Welcome to Runtime! Today: why Microsoft will no longer force European customers to buy Microsoft Teams along with Office, AWS makes a rare decision to kill a service, and this week's enterprise moves.
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Microsoft Teams has been one of the company's most important priorities over the last several years, and it moved aggressively to get its customers up and running on the communication and productivity tool. Today it acknowledged that it might have gone a little too far.
Microsoft said Thursday it would offer customers in the European Economic Area and Switzerland the option of buying a Teams-less version of Office for a cheaper price, after the European Commission announced plans earlier this year to investigate complaints about Microsoft's strategy of bundling Teams with its very popular Office suite. It also said it would expand the integration capabilities in Microsoft 365 and Office to make it easier for other software developers to link their own apps.
- European customers will still be able to buy a version of Office plus Teams, but those who just want the traditional Office package will now be able to save €2 per month per user.
- Microsoft will also "create new support resources to better organize and point application developers to the existing and publicly available application programming interfaces (APIs) and extensibility in Microsoft 365 and Office 365 apps and services that connect with Teams," it said in its announcement.
- And it will allow Teams competitors to work with Word and Excel files inside their own apps similar to how Teams handles those files.
- "We also recognize that we are still in the early stages of the European Commission’s formal investigation," the company said, signaling that additional changes might be coming.
The concessions are a big win for Salesforce's Slack, which complained back in 2020 that Microsoft was "abusing its market dominance to extinguish competition in breach of European Union competition law" by bundling Teams with Office.
- One thing to remember about Microsoft Teams was that it was a forced migration for enterprises that had relied on Microsoft's Skype for Business, which was a widely used business communications tool in Europe a decade ago.
- It was also included with Office at launch, and Microsoft heavily incentivized its legions of partners to encourage their customers to use Teams.
- But businesses that had relied on Office didn't necessarily want to use Teams, and Skype for Business users migrating to Teams didn't necessarily want to use Office.
- Slack argued that Microsoft was running its old playbook by bundling a new product it wanted people to use with a widely used current product, and by making it harder to use alternatives with the widely used product.
So will Microsoft make a similar move in the U.S. and the rest of the world?
- Google has already complained to U.S. regulators about how Microsoft uses pricing incentives to entice customers to run Microsoft software on Azure, so it's not hard to see longtime Microsoft rival Salesforce making a similar complaint on behalf of Slack against the Office/Teams bundle here.
- However, stricter competition laws in Europe gave Microsoft less wiggle room than it enjoys in its home country.
- At the very least, the changes allowing for greater interoperability with Office and Teams will benefit independent software developers around the world.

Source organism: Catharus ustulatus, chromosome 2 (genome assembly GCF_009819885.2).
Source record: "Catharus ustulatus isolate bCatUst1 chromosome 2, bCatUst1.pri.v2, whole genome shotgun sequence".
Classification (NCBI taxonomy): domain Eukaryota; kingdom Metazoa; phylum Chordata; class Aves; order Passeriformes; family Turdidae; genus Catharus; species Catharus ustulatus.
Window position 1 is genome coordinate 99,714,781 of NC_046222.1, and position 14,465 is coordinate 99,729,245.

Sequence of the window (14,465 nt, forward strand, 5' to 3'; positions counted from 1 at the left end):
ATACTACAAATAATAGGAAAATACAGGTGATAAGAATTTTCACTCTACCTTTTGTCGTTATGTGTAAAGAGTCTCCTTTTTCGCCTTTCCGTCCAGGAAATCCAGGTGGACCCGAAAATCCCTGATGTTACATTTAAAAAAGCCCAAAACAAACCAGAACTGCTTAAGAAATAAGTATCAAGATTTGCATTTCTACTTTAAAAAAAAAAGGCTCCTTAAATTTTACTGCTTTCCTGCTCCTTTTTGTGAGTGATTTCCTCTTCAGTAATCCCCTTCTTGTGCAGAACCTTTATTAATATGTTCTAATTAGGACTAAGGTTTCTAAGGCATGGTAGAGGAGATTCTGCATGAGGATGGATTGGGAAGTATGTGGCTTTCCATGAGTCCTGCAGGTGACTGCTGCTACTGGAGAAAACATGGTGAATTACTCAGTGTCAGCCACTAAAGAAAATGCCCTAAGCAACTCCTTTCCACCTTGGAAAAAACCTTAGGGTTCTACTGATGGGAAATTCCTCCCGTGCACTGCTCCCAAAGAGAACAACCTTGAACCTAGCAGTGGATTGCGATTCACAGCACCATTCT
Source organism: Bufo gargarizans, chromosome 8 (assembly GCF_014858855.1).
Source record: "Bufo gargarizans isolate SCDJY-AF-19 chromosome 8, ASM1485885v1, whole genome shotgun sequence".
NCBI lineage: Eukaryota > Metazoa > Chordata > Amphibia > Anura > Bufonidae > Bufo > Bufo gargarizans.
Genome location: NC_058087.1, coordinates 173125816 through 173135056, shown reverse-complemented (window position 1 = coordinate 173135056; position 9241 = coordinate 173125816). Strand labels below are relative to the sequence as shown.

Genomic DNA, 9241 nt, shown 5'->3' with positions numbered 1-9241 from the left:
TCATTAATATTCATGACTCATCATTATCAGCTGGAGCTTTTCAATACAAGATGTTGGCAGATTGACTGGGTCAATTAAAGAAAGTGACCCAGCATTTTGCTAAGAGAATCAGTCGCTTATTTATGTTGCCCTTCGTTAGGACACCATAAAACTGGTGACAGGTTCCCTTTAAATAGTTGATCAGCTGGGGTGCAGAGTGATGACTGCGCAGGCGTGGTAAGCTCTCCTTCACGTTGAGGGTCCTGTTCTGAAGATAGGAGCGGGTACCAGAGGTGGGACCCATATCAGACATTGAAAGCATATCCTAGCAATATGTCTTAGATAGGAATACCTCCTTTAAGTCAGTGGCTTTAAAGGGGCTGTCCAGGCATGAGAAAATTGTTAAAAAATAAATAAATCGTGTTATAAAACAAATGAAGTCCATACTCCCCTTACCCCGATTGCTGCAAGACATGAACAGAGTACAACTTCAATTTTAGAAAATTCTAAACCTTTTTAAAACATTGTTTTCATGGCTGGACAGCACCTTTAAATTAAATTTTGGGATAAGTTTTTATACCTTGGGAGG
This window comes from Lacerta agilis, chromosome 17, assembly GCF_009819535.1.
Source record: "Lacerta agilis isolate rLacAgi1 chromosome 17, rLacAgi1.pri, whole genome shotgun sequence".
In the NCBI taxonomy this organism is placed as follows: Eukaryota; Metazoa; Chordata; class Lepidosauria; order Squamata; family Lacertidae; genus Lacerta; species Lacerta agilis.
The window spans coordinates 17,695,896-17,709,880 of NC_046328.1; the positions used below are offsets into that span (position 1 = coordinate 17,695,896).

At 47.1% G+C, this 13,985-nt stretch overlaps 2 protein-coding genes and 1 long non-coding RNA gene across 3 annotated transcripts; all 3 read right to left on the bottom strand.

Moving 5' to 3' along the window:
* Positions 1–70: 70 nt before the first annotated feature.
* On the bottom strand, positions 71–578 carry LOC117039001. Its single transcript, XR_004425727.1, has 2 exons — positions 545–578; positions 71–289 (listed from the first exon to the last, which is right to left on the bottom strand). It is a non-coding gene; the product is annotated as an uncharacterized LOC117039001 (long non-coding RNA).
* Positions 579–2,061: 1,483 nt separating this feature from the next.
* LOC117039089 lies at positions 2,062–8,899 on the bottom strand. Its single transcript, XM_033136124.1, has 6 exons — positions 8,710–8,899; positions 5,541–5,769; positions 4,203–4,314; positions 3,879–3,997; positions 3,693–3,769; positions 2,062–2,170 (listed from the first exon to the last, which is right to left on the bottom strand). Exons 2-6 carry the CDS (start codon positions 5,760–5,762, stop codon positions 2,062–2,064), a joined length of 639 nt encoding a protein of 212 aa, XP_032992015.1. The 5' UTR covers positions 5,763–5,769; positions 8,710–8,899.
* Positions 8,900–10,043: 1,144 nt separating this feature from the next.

- And if U.S. customers start to demand a Teams-less version of Office, it might make sense to meet them where they are rather than lose them to Google Workspace.
Killed by AWS
AWS has long had a reputation for keeping alive services that customers built applications around, unlike other cloud providers that occupied the spotlight this week. That means the most likely reason why it killed its Honeycode service this week is because nobody was actually using it.
Business Insider reported the imminent death of Honeycode a few weeks ago, and this week AWS confirmed that it would be going away next year. Honeycode was a so-called no-code tool, designed to let lay people build business applications without having to bother the IT department.
But the market for no-code tools has been iffy for some time, and the generative AI boom has sucked all the air out of the market for low-code tools, which are similar but still require some actual programming. DevClass spotted a few people on Reddit grumbling about the demise of Honeycode, but there was certainly no major outcry among tech buyers at this decision.
Douglas Brockett is the new executive chairman of Cynet, following his most recent role as president of Arcserve.
Peter Issacson is the new chief marketing officer at Invoca, following similar roles at Replicant and Demandbase.
The Runtime roundup
Signs of a rebound in enterprise tech spending continue to pile up, with Salesforce, Crowdstrike, Okta, Dell, and MongoDB all reporting stronger-than-expected earnings this week and in several cases increasing their guidance for the full year.
IBM signed a contract to provide facial-recognition technology to the U.K. government just a few years after promising it wouldn't work on those types of projects, according to The Verge.
Oracle and Microsoft's cloud services ran into some trouble in the Sydney, Australia area Thursday morning after a series of thunderstorms knocked out power across the region.
Malwarebytes laid off 100 employees just a few weeks after several top executives left the company, Techcrunch reported.
Juniper Networks told customers it had found several vulnerabilities in the software that controls some of its networking hardware products that could cause them to basically DDoS themselves.
Thanks for reading — Runtime will not be laboring for Labor Day weekend, see you Tuesday!